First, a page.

Woody Guthrie's Music Lives On

More than 40 years after the celebrated folk singer's death, a trove of 3,000 unrecorded songs is inspiring musicians to lay new tracks

Woody Guthrie was never known as a lyrical provocateur but he wrote about everything from A to Z. (Bettmann / Corbis)

Singer-songwriter Jonatha Brooke saw an impish grin, and a twinkle in Nora Guthrie’s eye as Guthrie handed her the sheet with lyrics Woody Guthrie penned nearly 50 years ago. At the bottom was the notation to “finish later.” He never got the chance.

All ya gotta do is touch me easy
All ya gotta do is touch me slow
All ya gotta do is hug me squeeze me
All ya gotta do is let me know

Brooke figured it was some kind of test. This wasn’t what she expected from the author of Dust Bowl ballads and rousing working-man blues. She’d been invited to the midtown Manhattan offices of the Woody Guthrie Archives, administered by Nora Guthrie, his daughter, to set a few of his lyrics to music for a 2007 benefit.

“I said, yeah, maybe I could do something with that,” she recalls, laughing. “Maybe that’s going to be Woody’s first disco song.”

Guthrie knew then she’d made the right match. Woody Guthrie may have been known mostly as a lyrical provocateur, but he wrote about everything from A to Z, from diapers to sex, and she’d been looking for someone to bring his romantic side alive.

Brooke was “pretty ignorant” of Woody Guthrie’s life before she spent three days a week for a month poring over 26 folders organized alphabetically by title. “You’re just stunned by what you’re looking at,” she says. “The original ‘This Land Is Your Land' or the Coulee Dam song.”

She quickly started plotting how to transform the invitation into a larger project, succeeding when she brought Guthrie to tears with a performance of “All You Gotta Do” at the Philadelphia Folksong Society benefit in 2007. (When Guthrie heard “All You Gotta Do” at the benefit, it cemented the opportunity for Brooke to return and look through more lyrics to do a full album.) “The Works,” featuring ten tracks composed by Brooke but with Woody’s lyrics, was released last year. Over the days with Woody, Brooke developed a crush. “I said, ‘I’m in love with your father’,” she recalls telling Nora. “‘It’s a little bit morbid and kinda strange. Are you cool with this? She’d be like, ‘Oh yeah, everybody falls in love with Woody.’”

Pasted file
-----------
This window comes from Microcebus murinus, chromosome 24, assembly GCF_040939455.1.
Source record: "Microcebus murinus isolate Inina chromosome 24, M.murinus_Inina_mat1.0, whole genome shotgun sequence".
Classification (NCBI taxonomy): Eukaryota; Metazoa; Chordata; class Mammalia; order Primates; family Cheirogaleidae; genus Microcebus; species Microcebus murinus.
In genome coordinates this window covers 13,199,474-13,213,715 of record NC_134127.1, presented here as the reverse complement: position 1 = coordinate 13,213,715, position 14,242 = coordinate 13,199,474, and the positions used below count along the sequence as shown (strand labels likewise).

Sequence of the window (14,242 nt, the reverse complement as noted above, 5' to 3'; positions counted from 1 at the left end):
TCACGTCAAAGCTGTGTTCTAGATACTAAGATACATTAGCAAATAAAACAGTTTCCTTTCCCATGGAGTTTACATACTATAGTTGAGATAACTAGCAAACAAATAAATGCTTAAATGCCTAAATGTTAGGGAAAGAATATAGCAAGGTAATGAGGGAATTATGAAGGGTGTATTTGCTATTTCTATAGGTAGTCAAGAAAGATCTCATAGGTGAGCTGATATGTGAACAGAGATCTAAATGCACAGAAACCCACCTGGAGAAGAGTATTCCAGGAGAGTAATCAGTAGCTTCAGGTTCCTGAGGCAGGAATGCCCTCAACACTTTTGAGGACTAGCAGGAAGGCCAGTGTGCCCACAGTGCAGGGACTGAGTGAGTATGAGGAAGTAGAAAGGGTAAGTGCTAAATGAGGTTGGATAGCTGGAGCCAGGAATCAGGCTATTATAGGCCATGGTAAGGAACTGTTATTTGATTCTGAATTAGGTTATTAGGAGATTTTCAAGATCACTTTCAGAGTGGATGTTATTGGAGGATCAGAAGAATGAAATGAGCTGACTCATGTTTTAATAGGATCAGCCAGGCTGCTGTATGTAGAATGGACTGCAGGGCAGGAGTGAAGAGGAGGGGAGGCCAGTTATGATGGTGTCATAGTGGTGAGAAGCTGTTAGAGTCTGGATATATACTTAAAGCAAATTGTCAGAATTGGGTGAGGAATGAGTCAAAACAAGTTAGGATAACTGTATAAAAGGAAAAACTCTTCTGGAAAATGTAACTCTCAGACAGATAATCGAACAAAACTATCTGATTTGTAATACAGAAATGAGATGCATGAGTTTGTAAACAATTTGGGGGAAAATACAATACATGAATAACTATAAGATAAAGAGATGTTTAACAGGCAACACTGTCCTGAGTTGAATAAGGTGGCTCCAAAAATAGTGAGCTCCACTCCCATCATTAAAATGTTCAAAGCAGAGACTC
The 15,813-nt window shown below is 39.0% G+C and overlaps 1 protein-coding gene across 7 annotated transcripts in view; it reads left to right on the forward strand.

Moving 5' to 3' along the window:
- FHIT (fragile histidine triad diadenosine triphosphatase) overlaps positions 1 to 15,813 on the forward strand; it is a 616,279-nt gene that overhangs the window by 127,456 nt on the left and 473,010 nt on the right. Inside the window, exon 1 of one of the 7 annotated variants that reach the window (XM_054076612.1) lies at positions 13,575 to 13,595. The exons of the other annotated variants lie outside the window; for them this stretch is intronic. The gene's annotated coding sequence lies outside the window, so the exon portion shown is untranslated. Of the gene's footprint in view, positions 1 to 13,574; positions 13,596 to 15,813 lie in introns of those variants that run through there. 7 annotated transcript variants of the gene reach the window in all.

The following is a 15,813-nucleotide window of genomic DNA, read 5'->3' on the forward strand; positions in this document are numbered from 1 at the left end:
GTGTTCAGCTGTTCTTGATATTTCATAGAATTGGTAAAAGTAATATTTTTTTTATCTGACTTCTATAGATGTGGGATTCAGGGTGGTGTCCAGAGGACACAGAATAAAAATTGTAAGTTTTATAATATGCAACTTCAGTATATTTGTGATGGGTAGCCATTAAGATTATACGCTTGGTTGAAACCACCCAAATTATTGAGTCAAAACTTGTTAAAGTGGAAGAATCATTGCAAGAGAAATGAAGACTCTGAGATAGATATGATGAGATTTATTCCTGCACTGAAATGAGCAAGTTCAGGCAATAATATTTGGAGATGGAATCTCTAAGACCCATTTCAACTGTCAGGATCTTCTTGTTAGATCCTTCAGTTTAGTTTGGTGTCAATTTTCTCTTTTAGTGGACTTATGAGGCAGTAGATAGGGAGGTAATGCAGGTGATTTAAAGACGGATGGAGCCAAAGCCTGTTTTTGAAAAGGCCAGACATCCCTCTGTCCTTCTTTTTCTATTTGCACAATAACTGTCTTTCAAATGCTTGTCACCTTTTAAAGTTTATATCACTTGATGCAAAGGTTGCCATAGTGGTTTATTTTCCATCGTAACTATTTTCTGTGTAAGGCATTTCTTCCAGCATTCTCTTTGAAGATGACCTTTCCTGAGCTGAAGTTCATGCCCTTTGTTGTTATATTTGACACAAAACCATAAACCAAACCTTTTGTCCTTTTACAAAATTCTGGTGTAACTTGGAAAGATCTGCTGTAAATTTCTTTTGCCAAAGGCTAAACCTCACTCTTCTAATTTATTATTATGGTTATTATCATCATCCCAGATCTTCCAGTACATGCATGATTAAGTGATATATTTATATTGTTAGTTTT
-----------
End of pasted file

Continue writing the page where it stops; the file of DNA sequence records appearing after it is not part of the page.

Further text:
“I think Nora was tickled I was drawn to the really romantic and spiritual songs. It wasn’t topical or political to me,” Brooke says. “It was personal.”

Brooke is one of a few dozen contemporary songwriters who have been invited to put music to Woody Guthrie’s words, words he left behind in notebooks and on napkins, onion paper, gift-wrap, and even place mats. Huntington’s disease cut short his performing career in the late 1940s, leaving nearly 3,000 songs never recorded (he died in 1967). One of the most acclaimed covers of the unrecorded works was the collaboration between British neo-folkie Billy Bragg and alt-country rockers Wilco for “Mermaid Avenue,” released in 1998.

In recent years, contemporary folkies like Ellis Paul, Slaid Cleaves and Eliza Gilkyson have released songs mined from the archives. “Ribbon of Highway -- Endless Skyway,” an annual musical production celebrating Woody Guthrie’s songs and life travels, annually features Jimmy LaFave, a Texas-based singer-songwriter, and a changing cast of other performers including Sarah Lee Guthrie, Woody’s granddaughter, and her husband, Johnny Irion. She recently released “Go Waggaloo,” a children’s album featuring three songs with her grandfather’s lyrics on the Smithsonian Folkways label (which also maintains an archive of original Woody Guthrie recordings, lyrics, artwork and correspondence.

About Jim Morrison
Jim Morrison

Jim Morrison is a freelance writer whose stories, reported from two dozen countries, have appeared in numerous publications including Smithsonian.com, the New York Times, and National Wildlife.

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